1. Alan has completed the new Pain Recovery Program. To read or share it, use this link: http://go.tmswiki.org/newprogram
    Dismiss Notice

Day 1 Overcoming Insomnia

Discussion in 'Structured Educational Program' started by Tacosaurus Tex, Feb 29, 2016.

  1. Tacosaurus Tex

    Tacosaurus Tex New Member

    Hi everyone,

    I've been through at least part of the structured TMS program numerous times. Each time it's for something new (groin pain, back pain, erectile dysfunction (yes), etc.). This time insomnia is starting to get the better of me. My plan is to go through the entire 45 day structured program to see if I can't finally get a handle on my sleeping problems.

    About 1-3 nights a week I have this issue where my whole body will itch and burn while I lie in bed. I can tell it's a form of insomnia because my mind is usually very active while it's happening (i.e. it's not really "keeping me up"). Because of this I probably miss out on about 10 hours a sleep per week. This has taken its toll on me and I want to see if I can finally overcome it.

    Wish me luck. If I come up with any special tips for fighting insomnia, I'll let you know.
  2. Walt Oleksy

    Walt Oleksy Beloved Grand Eagle

    Hi, Tacosaurus. Love your web name.

    I had trouble sleeping for a long time... kept waking up 2, 3 times a night and had to pee and couldn't get back to sleep. Two weeks ago it changed for the better. Every night since then I have slept straight through, no waking up during the night, and only have to pee once when I do wake up, after 8 to 10 hours sleep. I'm not sure why I am sleeping so much better now except I think it is because I don't fight sleep. I try to let my thoughts relax an hour before bedtime and have a cup of hot milk just before going to bed. I do some deep breathing and if my mind is too active, turn my thoughts on to something peaceful like being on a wilderness canoe trip in Canada which I just loved years ago.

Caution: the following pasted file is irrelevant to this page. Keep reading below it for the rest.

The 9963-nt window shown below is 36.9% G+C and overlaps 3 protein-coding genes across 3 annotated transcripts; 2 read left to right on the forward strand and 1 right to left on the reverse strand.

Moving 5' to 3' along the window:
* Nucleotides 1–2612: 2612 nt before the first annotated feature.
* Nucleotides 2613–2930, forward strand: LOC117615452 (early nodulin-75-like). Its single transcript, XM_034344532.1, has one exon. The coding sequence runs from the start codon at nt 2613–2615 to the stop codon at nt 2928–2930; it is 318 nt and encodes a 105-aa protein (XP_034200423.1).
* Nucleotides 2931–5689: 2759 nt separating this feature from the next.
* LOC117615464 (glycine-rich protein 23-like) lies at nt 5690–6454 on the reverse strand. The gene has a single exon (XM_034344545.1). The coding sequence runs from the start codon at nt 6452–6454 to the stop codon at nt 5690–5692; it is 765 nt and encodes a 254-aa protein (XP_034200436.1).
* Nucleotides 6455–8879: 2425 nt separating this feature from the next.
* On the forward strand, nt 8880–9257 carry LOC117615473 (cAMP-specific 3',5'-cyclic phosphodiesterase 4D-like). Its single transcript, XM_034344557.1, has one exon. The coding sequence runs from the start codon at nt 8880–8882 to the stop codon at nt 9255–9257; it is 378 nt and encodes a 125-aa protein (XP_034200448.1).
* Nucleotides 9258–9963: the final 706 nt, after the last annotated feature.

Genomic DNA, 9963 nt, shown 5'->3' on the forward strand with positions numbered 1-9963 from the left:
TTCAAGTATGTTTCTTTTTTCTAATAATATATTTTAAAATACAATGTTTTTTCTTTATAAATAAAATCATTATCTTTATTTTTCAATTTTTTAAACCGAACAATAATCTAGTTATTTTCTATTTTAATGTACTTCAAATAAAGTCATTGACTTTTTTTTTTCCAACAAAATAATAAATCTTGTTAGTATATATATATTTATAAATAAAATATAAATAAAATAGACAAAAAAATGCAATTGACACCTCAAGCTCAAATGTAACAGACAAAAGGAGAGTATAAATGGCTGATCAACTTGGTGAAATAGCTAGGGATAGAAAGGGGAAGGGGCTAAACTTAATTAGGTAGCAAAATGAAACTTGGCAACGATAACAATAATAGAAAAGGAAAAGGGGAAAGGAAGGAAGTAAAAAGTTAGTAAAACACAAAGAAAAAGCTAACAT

Keep doing the SEProgram and I am confident it will help you. Do a half hour of journaling each day, but preferably not before bedtime or it may be stressful. You soon will be sleeping better. But don't worry about losing some sleep. That just makes it harder to sleep.
  3. fbcoach

    fbcoach Peer Supporter

    It's funny you mentioned this. I was about to make a post about my own insomnia. I have been on the SEP a little over 3 weeks. I am making good progress, but since starting I have 2-4 nights a week where I wake up exactly at 3:15am. Sometimes the day after I am very tired, but some days I am just fine. The only thing I know is I wake up, then start thinking and my pain returns. I have increased my activity (weight training and conditioning). I really don't see a correlation, but who knows????
    I hope you get it under control, and if you have any tips, feel free to share.
  4. Andy Bayliss

    Andy Bayliss TMS Coach & Beloved Grand Eagle

  5. fbcoach

    fbcoach Peer Supporter

    Hey Andy,
    I just read this somewhere a few weeks ago. Thanks
  6. Kev74

    Kev74 Peer Supporter